Akira Kurosawa IkiruBeyond political statements, you will find a far wider range of interesting characters in the contemporary dramas than you will in the Samurai movies. All of the Samurai movies boast great lead characters (often played by Mifune), but it is in the supporting players that they fall short. With the possible exception of Seven Samurai, the Samurai films tend to use lesser characters as pawns, designed to set the stage for the leading players’ ultimate confrontation. Consider the outstanding character work turned in by Kamatari Fujiwara as the haunted, mild-mannered corporate functionary Wada in The Bad Sleep Well, and perhaps even more telling, his single-scene junkyard manager in High and Low. Similarly memorable minor characters are very hard to find in the Samurai movies. And there simply are no Samurai films that have the ensemble ethos of The Lower Depths (1957) or Dodes’ka-den (1970).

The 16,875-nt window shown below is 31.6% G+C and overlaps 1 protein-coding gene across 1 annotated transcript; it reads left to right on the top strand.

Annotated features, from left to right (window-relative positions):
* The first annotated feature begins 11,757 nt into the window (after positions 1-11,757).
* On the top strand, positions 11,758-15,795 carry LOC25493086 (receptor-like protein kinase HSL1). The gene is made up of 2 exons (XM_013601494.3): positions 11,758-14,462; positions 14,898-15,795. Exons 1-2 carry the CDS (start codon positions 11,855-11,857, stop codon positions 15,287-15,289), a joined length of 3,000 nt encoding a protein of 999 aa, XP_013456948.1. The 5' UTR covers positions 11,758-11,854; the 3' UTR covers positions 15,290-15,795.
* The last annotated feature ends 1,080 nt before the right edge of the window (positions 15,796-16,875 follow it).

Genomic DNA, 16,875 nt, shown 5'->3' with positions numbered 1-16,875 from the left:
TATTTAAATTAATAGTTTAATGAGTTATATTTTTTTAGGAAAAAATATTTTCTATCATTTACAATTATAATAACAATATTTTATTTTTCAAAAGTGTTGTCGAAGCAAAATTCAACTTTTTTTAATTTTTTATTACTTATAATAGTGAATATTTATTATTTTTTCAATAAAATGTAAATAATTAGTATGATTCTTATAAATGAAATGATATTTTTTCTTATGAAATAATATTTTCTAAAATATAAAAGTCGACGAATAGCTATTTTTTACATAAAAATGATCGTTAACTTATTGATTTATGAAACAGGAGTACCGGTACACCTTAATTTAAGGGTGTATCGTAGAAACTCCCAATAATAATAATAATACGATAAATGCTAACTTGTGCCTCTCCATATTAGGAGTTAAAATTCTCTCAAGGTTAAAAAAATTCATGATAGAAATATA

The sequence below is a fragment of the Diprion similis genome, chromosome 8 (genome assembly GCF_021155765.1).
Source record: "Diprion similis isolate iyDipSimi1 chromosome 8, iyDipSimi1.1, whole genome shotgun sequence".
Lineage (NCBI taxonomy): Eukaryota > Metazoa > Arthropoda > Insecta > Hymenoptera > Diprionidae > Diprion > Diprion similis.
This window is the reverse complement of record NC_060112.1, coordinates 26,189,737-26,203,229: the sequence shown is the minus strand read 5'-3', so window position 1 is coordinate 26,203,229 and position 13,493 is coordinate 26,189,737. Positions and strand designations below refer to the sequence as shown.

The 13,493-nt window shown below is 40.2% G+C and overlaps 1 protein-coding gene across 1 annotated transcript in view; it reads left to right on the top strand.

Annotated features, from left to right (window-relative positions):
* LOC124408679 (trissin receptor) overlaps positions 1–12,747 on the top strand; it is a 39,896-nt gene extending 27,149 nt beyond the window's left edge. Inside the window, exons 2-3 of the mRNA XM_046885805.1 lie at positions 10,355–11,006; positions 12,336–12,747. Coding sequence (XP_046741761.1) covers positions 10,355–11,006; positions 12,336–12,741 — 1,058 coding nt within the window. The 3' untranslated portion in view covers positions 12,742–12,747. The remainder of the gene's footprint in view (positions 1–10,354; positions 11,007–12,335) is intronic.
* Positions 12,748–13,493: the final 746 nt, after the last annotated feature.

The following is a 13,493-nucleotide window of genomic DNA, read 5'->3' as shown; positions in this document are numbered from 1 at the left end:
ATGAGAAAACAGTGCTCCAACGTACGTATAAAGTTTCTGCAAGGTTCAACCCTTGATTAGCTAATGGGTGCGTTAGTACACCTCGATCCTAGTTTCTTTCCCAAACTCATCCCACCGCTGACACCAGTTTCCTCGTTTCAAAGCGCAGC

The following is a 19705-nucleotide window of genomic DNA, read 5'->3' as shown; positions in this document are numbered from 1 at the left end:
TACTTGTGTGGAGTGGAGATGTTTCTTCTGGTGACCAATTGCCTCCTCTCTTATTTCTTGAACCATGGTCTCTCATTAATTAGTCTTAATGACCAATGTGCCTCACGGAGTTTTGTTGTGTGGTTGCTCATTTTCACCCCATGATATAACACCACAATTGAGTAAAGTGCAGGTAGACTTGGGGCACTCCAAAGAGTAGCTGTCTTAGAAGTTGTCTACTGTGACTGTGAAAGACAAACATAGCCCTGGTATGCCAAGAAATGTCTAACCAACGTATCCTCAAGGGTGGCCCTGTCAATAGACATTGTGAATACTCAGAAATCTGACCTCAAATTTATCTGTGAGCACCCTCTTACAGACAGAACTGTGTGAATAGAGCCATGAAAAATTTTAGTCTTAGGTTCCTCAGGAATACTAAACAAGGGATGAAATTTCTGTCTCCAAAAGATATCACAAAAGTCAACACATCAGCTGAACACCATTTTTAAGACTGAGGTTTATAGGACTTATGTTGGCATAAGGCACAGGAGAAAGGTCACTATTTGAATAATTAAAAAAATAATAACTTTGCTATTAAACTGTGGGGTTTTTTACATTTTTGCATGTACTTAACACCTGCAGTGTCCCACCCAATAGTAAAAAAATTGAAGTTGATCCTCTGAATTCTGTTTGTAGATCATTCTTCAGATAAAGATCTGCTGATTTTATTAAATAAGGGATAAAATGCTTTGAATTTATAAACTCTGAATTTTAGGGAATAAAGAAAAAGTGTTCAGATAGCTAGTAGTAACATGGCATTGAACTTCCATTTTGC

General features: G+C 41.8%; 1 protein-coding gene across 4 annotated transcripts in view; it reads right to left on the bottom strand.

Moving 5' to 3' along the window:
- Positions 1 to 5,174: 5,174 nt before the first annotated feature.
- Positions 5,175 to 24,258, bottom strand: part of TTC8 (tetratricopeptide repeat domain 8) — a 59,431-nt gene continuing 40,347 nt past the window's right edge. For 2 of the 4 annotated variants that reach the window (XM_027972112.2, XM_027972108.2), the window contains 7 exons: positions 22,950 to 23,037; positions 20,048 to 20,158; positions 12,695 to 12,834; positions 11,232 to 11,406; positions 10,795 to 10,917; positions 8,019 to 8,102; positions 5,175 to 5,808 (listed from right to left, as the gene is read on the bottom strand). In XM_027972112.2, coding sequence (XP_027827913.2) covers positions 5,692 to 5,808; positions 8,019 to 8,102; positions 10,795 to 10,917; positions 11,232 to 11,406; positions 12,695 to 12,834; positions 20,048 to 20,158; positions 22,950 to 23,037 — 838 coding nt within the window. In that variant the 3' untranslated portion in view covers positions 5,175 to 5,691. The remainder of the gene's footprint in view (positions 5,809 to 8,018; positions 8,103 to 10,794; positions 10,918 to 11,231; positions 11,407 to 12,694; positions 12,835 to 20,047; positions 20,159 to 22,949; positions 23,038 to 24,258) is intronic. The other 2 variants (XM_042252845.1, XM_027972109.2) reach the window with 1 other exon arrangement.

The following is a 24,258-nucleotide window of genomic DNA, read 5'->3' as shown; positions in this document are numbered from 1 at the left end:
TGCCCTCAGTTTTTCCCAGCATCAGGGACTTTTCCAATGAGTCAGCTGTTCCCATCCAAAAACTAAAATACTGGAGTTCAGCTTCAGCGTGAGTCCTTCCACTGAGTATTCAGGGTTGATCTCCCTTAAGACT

Finally, the case for the contemporary films can be made by examining the influence of Kurosawa’s movies. This may seem counterintuitive to a Western audience because there is no denying the Samurai films were more influential in the West. That’s partly because they were much easier to see, and partly because Kurosawa himself drew heavily on Western writers and forms for inspiration. Rashomon, Seven Samurai and Yojimbo were all turned into westerns. But such was not the case in Japan. Much like its cousin, the American western, Chambara films enjoyed enormous success for over a decade, and then, partly through over-saturation and partly due to limits inherent in the form, their popularity receded. Also like the American western, they never completely went away and have gone through occasional periods of rebirth. But the next generation of important Japanese filmmakers – from Shohei Imamura to Nagisa Oshima to Takeshi Kitano – scarcely concerned themselves with Chambara. They were interested in freeing modern Japanese art from its older restrictive forms. They were interested in the lower classes, in social issues, in politics. And even though some of them were loathe to admit it, one of their main influences was Akira Kurosawa, the man who made movies about nuclear war and poverty, corporate corruption and petty bureaucracy, the fight against crime and the fight against disease… all set in modern-day Japan.